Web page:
Lehigh Valley Planning Commission
Guides + Model Regulations
Environmental Planning Guides + Model Regulations (Conservation Subdivisions, Floodplain, Protect the Trail, Riparian + Wetland Buffers, Steep Slopes and Woodlands) are listed below. For Community Planning Guides + Model Regulations (Cottage Housing, Density Bonuses/Minimum Density, Inclusionary Zoning, and Mixed Uses), click here.
Conservation Subdivisions - December 2015
Conservation subdivisions are residential developments in which a significant portion of the the overall acreage of a property is set aside as undivided, permanently protected open space, while houses are clustered on the remainder of the property.
The guide provides an introductory history of conservation subdivision design in the United States and in Pennsylvania, an examination of benefits and drawbacks of the approach, and an annotated model regulation and example worksheets for Lehigh Valley municipalities to use in writing their own regulations for conservation subdivision in their municipality.
Floodplains - March 2014
The Lehigh Valley Planning Commission released updated model floodplain regulations in March 2014. The guide and model regulations was funded in part by a grant from the Pennsylvania Department of Conservation and Natural Resources (PA DCNR) through the Delaware and Lehigh National Corridor. The new model regulation is timely in advance of Northampton County communities receiving new Flood Insurance Rate Maps (FIRMs) this summer which may require each community to change their floodplain management ordinances. The current model regulations were written by the LVPC using the policies of the 2005 Regional Comprehensive Plan, the 2013 Regional Hazard Mitigation Plan, the updated 2012 DCED floodplain provisions and the 2013 NFIP Community Rating System Coordinator’s Manual as guides. Full Report PDF
Protect the Trail: A Guide to Protecting the Appalachian Trail for Lehigh Valley Municipalities - Oct. 2010
Protect the Trail: A Guide to Protecting the Appalachian Trail for Lehigh Valley Municipalities
The guide provides a detailed overview of the twenty-five (25) miles of the Appalachian Trail that runs along the crest of Blue Mountain through nine municipalities in the Lehigh Valley. Detailed mapping of natural features and property ownership on Blue Mountain, coupled with an analysis of threats to the Trail such as encroaching residential development and wind turbines is provided. The final chapters of the guide provide an extensive menu of regulatory approaches that municipalities could use to protect the Trail and the Blue Mountain environment.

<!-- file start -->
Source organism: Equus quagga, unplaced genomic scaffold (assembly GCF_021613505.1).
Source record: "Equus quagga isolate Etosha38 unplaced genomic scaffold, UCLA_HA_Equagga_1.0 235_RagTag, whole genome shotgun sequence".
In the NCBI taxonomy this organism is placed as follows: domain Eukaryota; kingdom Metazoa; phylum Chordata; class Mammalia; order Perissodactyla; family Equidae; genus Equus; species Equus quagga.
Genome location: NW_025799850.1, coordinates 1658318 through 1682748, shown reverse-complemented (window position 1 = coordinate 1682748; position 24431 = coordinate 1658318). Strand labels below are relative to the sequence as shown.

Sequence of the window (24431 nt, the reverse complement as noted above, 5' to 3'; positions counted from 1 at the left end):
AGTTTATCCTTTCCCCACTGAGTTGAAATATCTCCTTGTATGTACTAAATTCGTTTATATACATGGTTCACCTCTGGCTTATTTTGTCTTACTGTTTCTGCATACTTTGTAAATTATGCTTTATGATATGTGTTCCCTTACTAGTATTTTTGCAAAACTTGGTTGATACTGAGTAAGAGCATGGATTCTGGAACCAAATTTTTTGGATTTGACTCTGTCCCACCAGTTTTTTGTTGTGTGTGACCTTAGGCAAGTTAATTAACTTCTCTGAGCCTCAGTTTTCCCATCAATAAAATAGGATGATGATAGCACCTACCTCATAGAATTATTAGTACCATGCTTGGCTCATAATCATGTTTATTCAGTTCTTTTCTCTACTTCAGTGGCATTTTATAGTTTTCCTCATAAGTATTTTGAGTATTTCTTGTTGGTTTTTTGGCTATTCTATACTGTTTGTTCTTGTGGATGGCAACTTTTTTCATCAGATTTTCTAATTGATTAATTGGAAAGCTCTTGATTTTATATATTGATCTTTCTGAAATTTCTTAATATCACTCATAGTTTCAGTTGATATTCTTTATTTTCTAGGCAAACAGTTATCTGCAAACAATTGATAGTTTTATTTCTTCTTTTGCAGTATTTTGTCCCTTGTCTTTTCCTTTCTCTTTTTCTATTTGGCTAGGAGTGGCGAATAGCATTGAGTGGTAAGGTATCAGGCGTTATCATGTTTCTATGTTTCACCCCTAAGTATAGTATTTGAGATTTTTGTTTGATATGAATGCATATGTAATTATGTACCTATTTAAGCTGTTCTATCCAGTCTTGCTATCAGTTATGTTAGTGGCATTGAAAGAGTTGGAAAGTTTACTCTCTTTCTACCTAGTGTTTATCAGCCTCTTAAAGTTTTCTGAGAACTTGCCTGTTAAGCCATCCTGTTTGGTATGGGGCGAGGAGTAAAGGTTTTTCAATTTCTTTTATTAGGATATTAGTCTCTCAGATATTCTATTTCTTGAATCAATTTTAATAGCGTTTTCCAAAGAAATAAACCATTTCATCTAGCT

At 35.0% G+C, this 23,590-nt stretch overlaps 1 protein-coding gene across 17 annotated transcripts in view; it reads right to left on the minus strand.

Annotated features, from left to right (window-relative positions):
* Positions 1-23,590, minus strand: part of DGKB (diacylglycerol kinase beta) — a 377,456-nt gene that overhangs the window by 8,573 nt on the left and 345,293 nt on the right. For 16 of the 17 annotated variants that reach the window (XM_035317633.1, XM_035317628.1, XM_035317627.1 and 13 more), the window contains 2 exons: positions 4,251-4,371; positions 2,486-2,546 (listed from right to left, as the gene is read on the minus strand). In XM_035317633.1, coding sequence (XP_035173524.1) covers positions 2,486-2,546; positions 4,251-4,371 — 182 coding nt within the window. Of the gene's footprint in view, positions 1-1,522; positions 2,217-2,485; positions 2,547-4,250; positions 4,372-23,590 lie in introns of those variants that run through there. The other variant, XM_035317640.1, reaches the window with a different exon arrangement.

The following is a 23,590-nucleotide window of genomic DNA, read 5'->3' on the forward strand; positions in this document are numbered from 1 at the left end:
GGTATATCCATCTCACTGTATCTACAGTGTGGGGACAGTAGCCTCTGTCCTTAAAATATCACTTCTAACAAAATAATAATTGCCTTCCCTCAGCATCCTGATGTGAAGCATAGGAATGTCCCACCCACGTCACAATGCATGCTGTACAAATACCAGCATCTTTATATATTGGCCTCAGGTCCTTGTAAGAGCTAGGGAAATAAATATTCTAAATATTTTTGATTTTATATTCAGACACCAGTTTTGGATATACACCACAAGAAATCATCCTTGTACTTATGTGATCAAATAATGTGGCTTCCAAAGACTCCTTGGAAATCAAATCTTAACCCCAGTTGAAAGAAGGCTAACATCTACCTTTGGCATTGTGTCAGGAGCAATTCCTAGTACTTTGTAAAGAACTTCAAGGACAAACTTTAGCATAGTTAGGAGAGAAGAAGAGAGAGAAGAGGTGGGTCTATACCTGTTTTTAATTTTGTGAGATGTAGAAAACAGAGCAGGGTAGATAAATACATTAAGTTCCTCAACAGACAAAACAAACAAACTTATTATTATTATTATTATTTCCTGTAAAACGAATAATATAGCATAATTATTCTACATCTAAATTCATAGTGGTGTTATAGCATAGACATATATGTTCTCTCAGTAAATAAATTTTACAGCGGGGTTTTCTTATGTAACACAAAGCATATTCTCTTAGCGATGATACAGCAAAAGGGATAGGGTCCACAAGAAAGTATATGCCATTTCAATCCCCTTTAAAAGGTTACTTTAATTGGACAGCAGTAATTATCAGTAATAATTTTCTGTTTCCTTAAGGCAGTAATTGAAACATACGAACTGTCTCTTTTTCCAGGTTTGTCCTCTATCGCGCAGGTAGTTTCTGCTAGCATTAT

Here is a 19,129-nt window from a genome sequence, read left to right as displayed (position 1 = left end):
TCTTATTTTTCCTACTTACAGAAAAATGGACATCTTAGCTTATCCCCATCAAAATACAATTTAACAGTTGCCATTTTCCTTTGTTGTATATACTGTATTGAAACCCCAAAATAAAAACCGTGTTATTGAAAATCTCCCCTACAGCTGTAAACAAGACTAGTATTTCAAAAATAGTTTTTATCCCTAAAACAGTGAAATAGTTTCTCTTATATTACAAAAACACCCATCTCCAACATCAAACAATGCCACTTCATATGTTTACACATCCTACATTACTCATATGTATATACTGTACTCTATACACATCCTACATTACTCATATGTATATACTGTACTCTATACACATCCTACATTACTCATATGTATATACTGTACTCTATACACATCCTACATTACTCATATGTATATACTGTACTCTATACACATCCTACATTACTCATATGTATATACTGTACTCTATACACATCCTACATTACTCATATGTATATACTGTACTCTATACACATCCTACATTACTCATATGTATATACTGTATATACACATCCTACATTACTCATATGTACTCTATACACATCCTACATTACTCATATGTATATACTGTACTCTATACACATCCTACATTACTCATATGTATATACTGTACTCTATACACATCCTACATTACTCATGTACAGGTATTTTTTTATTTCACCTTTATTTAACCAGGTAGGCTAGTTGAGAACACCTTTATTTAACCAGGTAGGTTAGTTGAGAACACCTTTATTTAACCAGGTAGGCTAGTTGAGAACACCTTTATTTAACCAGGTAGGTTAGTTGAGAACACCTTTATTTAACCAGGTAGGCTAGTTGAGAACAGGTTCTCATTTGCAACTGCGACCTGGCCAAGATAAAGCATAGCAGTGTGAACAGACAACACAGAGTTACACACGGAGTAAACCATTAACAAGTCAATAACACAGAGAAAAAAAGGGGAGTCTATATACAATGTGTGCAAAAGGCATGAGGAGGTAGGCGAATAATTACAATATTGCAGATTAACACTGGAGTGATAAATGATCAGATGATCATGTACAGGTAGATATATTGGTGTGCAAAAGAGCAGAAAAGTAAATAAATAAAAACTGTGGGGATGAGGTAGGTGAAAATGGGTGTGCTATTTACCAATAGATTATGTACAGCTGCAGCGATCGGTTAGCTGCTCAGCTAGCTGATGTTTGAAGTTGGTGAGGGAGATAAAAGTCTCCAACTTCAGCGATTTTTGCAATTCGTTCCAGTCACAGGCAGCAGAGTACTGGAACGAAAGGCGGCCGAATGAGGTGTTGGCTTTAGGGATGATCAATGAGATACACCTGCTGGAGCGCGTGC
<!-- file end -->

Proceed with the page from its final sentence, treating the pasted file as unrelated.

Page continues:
Riparian and Wetland Buffers - Updated January 2011
Riparian and Wetland Buffers
The U.S. Environmental Protection Agency estimates that more than half of all stream pollution comes from land runoff, which can contain pollutants such as sediment, oil, fertilizers and pesticides. Increasing the amount of pavement in a watershed, or even changing land use from forests to fields, can increase discharge to streams since both of these greatly reduce land permeability and soil storage. Streams in the Lehigh Valley are constantly under pressure from the combined effects of farming uses and the continued urbanization of the Lehigh Valley.
Steep Slopes - November 2008
The steepest slopes in the Lehigh Valley are found along the Blue Mountain and South Mountain. There are sizable areas of steep slope along the hillsides of Weisenberg and Lowhill townships in Lehigh County and in townships beside the Lehigh and Delaware rivers. A notable characteristic of steep slope areas is that they are nearly all wooded; very few steep slopes are used for cropland or pastures due to their lack of suitability for agriculture. However, over the last decade, Lehigh Valley municipalities have seen an increased desire to building on steep slopes. The majority of the development proposed on steep slopes is residential in nature.
Woodlands - March 2009
Woodlands Guide | Model Regulation
The Woodlands Guide is designed to give a brief overview of how a tree functions, the parts of the tree, how various activities may cause significant damage to trees and some of the issues related to the harvesting of trees. This model was designed to be used by municipalities to write and adopt their own ordinance for woodland protection.